Who pays for cladding remediation?
Published on 1 Feb 2023

Who Pays for Cladding Replacement?

Do you live in, own or manage a building with unsafe cladding? In this post we’ll explore the question of who pays for cladding replacement in residential buildings, whilst looking at the government-backed support available for different-sized buildings.

The devastating fire at Grenfell Tower in June 2017 will never be forgotten. The fire started on the 4th floor of the 24-storey tower block, and spread rapidly up the building through its cladding and external insulation, taking many lives and injuring more in the process. In the wake of the fire, many other properties were found to be a potential fire risk because they either had the same ACM cladding as Grenfell or exhibited other defects.

Five years on, according to an interview with Housing Secretary Michael Gove on LBC, there are still almost 10,000 buildings with unsafe cladding, equating to around half a million people living with the risk. Cladding remediation work, the removal of unsafe cladding and replacement with a safe alternative, is costly, and without it, Leaseholders are in limbo. They are left living in a property that is a known risk and are unable to sell their properties until the remediation work is complete.

The Building Safety Fund “ for non-ACM clad buildings over 18 metres

In 2020, the government launched the Building Safety Fund. This fund was aimed at remediating unsafe non-ACM cladding, but again only on residential buildings over 18 metres in height. The scheme was later paused for applications whilst it underwent some changes.

Following its relaunch in July 2022, the Building Safety Fund, worth £4.5 billion, now puts more emphasis on the individual risk levels of a building “ this means that any safety defects are considered and it is not limited to cladding. All applications now have to be supported by a Fire Risk Appraisal of External Walls (FRAEW), which must be carried out by competent professionals in line with the new PAS 9980:2022 code of practice.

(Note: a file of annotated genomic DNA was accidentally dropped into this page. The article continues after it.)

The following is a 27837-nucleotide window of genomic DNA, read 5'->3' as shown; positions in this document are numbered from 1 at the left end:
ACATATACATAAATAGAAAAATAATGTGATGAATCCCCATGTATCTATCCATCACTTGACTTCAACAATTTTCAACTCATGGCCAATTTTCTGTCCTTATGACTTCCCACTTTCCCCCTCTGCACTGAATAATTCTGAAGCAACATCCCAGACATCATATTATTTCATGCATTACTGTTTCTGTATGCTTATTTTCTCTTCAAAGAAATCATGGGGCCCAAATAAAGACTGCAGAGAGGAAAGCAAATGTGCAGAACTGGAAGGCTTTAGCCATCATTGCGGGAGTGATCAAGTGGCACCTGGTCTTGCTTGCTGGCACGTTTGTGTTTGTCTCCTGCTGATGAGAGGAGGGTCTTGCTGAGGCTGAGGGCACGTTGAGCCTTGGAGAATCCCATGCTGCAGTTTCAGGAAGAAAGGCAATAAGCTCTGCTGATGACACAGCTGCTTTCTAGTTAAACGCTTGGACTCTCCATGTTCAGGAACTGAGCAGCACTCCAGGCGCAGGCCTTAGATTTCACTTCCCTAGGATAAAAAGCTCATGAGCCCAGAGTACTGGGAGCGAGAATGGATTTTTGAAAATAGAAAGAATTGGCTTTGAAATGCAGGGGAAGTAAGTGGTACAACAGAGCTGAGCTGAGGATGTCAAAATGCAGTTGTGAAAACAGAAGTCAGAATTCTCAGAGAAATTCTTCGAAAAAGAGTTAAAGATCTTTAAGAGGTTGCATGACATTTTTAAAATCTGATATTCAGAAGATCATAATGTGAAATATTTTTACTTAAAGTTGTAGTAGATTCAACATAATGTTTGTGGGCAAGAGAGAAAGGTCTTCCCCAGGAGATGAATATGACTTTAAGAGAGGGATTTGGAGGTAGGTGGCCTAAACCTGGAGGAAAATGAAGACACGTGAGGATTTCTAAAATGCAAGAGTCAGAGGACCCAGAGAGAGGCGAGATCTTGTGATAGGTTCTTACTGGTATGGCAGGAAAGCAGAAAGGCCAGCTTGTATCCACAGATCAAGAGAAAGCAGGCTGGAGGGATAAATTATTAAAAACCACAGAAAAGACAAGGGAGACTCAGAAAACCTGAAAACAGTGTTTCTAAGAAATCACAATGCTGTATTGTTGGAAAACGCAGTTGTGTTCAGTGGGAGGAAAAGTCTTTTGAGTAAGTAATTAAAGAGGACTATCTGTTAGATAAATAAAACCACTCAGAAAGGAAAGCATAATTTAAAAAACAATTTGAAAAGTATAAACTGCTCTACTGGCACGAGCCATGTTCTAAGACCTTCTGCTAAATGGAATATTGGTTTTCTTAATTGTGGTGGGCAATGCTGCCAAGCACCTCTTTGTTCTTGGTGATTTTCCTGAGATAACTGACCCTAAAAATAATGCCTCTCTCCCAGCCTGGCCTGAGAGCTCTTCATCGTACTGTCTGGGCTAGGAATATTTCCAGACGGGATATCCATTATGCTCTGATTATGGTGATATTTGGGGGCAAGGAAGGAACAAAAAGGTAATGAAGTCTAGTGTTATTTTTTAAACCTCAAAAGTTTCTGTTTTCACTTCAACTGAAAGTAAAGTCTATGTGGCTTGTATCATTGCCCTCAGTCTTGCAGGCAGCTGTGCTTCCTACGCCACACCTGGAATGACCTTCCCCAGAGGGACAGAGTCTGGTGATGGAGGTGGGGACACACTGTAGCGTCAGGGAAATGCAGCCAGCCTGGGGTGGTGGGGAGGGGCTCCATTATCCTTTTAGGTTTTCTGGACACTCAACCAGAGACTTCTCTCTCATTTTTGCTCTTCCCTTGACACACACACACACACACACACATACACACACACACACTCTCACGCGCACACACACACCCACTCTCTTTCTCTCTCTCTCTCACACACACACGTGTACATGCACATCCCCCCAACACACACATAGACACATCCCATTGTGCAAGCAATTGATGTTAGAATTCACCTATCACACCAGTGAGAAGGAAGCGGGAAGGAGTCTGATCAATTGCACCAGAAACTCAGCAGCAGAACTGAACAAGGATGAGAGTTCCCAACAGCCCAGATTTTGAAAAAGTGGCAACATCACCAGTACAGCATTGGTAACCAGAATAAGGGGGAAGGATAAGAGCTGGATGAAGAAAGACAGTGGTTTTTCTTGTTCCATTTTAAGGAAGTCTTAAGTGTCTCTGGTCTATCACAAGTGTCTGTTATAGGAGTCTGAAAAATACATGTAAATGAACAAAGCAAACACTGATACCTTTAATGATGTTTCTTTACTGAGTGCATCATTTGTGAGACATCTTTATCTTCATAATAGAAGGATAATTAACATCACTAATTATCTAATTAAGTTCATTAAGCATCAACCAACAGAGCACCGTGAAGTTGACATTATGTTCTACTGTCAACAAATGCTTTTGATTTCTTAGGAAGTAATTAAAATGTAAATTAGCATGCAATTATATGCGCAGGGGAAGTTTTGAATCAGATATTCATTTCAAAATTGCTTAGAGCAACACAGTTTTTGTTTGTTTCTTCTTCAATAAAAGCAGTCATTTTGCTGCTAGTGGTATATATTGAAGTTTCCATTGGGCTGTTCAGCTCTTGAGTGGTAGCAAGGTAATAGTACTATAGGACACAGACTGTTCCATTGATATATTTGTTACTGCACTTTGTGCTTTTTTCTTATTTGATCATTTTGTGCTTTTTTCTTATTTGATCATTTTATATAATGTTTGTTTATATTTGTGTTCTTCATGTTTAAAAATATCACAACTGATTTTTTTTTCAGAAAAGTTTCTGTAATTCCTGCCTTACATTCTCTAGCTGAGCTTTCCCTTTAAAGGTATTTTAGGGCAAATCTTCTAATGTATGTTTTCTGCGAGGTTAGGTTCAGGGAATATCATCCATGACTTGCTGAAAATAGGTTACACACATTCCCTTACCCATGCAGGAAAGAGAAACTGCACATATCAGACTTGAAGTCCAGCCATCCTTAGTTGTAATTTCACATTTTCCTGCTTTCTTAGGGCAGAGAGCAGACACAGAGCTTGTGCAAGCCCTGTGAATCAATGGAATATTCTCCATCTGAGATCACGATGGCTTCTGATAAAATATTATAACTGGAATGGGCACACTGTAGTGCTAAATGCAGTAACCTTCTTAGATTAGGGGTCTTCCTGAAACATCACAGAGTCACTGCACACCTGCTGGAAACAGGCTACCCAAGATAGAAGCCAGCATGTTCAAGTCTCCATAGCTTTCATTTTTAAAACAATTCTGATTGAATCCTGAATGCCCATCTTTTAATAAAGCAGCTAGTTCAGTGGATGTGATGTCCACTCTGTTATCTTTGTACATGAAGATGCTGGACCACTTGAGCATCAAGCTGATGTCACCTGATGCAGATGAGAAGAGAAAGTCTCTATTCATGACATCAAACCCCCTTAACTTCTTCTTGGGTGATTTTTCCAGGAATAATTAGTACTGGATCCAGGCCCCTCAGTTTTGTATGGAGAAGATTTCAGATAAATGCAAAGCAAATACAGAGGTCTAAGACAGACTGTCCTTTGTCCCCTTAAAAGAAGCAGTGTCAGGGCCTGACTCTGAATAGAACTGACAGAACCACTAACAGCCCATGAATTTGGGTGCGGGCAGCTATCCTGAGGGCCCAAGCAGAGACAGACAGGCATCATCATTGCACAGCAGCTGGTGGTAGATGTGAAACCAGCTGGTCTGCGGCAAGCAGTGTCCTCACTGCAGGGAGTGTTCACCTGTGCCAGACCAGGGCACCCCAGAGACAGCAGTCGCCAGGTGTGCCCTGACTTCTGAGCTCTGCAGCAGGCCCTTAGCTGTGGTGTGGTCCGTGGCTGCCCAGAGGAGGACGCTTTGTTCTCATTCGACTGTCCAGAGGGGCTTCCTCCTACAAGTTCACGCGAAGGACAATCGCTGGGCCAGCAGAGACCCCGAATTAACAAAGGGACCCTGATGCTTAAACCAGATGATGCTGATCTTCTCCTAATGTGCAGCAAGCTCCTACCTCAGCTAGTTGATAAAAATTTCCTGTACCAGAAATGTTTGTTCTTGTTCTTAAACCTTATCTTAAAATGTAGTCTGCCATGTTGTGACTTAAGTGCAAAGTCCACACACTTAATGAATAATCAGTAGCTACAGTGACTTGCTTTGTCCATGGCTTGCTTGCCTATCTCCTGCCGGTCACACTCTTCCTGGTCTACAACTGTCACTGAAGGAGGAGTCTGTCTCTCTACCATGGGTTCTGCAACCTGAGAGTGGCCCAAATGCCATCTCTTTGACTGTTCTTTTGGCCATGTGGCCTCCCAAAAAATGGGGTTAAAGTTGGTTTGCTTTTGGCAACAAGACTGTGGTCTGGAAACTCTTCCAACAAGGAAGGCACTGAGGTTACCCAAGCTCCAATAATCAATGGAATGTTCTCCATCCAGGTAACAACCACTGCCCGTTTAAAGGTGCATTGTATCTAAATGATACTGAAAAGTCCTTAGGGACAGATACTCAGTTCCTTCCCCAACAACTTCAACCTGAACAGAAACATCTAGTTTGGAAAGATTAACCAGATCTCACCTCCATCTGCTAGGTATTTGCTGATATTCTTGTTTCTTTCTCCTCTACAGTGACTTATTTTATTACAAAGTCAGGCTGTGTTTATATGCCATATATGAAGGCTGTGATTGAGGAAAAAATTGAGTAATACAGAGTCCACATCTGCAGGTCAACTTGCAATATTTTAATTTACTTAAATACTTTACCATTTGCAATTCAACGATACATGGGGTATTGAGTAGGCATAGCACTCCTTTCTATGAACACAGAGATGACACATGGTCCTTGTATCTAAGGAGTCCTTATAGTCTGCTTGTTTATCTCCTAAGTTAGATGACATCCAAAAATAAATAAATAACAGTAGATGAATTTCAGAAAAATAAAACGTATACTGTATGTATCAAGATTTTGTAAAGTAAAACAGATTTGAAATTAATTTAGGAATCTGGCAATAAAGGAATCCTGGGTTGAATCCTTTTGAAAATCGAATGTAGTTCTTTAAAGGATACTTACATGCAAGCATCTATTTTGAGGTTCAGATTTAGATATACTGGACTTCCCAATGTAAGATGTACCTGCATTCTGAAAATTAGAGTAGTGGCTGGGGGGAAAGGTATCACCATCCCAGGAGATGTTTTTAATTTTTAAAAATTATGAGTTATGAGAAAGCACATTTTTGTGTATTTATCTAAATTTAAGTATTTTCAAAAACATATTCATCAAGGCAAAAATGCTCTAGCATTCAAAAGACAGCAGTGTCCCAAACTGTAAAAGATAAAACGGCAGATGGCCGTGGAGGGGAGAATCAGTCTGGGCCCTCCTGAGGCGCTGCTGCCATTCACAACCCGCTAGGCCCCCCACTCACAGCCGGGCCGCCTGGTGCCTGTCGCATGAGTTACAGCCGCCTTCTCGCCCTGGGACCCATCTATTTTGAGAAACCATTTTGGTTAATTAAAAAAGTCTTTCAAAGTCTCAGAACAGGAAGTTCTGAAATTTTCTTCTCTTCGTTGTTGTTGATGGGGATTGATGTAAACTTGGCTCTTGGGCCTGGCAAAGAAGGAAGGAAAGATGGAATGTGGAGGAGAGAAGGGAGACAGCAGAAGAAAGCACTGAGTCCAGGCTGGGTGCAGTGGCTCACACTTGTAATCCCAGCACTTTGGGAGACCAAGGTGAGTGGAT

This system is all about making remediation solutions more proportionate to the building’s particular level of risk. It could actually mean the difference between remediation costing millions of pounds, or nothing at all, because the level of risk may not be considered high enough for full cladding replacement due to other fire safety factors.

What about the role of developers?

Early in 2022, the government negotiated with the main residential building developers in the UK to sign up to the Developer Pledge. 49 developers signed the pledge, committing to remediate life-critical fire safety works in any buildings of 11-18 metres in height that they have been involved in building or renovating over the past 30 years in England.

The developers signed into the pledge have also agreed to reimburse any funding received from government remediation programmes in respect of buildings they played a role in developing or renovating.

Each developer has been asked to sign a legally binding contract reflecting these pledges and must inform affected Leaseholders as to how they are meeting their commitments. This is the list of developers who have so far signed up for the pledge, and the government has stated that it will impose enforcement provisions against non-signatories.

The Building Safety Act has been amended so that building owners are responsible for cladding replacement

While the Developer Pledge went some way to fixing the problems, it didn’t go far enough. In July 2022 The Building Safety Act took the place of all existing regulations to deliver protection for qualifying Leaseholders from the costs of remediating a building with historical safety defects.

With it, came three new bodies created to ensure the scheme is watertight. They are the Buildings Safety Regulator, the National Regulator of Construction Products, and the New Homes Ombudsmen. The government also announced that there would be a new developer tax and a levy to ensure that the industry is held to account when it comes to making good historical safety issues. On January 2023, the government wrote to developers asking them to sign a contract committing them to making good unsafe buildings, which they developed.